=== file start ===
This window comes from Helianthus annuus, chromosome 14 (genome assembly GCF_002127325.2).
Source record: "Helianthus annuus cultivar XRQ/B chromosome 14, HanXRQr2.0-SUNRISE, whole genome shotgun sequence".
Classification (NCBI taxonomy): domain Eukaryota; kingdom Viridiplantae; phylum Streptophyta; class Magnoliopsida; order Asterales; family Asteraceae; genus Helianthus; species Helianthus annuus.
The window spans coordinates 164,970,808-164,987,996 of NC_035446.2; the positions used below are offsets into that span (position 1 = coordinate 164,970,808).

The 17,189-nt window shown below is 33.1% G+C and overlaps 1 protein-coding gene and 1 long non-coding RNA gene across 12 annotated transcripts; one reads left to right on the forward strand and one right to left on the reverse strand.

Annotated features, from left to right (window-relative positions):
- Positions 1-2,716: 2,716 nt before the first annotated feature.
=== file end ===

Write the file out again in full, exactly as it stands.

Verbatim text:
This window comes from Helianthus annuus, chromosome 14 (genome assembly GCF_002127325.2).
Source record: "Helianthus annuus cultivar XRQ/B chromosome 14, HanXRQr2.0-SUNRISE, whole genome shotgun sequence".
Classification (NCBI taxonomy): domain Eukaryota; kingdom Viridiplantae; phylum Streptophyta; class Magnoliopsida; order Asterales; family Asteraceae; genus Helianthus; species Helianthus annuus.
The window spans coordinates 164,970,808-164,987,996 of NC_035446.2; the positions used below are offsets into that span (position 1 = coordinate 164,970,808).

The 17,189-nt window shown below is 33.1% G+C and overlaps 1 protein-coding gene and 1 long non-coding RNA gene across 12 annotated transcripts; one reads left to right on the forward strand and one right to left on the reverse strand.

Annotated features, from left to right (window-relative positions):
- Positions 1-2,716: 2,716 nt before the first annotated feature.